Posted by **George** on Monday, September 20, 2010 at 2:09am.

In moving a 35.0 kg desk from one side of a classroom to the other, a professor finds that a horizontal force of 300 N is necessary to set the desk in motion, and a force of 185 N is necessary to keep it in motion at a constant speed.

(a) What is the coefficient of static friction between the desk and the floor?

(b) What is the coefficient of kinetic friction between the desk and the floor?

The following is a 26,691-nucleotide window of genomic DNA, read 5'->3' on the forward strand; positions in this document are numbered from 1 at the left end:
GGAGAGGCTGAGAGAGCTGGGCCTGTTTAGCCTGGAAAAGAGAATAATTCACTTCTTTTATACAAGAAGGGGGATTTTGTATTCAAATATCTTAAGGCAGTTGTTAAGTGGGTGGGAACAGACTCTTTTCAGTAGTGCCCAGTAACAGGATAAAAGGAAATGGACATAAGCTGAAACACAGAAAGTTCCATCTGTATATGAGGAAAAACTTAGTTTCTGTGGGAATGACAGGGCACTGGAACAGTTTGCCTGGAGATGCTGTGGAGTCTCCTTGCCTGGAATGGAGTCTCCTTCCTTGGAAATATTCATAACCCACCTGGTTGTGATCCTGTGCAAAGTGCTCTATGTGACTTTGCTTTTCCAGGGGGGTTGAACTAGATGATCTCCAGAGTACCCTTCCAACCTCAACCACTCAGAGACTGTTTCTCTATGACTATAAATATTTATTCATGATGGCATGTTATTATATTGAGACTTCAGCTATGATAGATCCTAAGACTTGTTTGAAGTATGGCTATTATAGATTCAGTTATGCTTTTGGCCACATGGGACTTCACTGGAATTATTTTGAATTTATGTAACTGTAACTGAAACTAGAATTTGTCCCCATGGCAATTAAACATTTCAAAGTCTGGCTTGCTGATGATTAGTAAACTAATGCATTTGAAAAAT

I know that F=ma, but how do you do this?

- Physics -
**drwls**, Monday, September 20, 2010 at 8:14am
You don't use F = ma. The desk is not accelerating. All that equation tells you is that the pusing force is equal to the opposiing friction force. The net force on the desk is zero.

The static coefficient of friction is 300N/(M g)

The kinetic coefficient of friction is

185/(M g)

Note that the denominator is the weight, not the mass.

Plug in for mass M and g (the acceleration of gravity) and crank away.

- Physics -
**George**, Tuesday, September 21, 2010 at 3:42am
Thanks!

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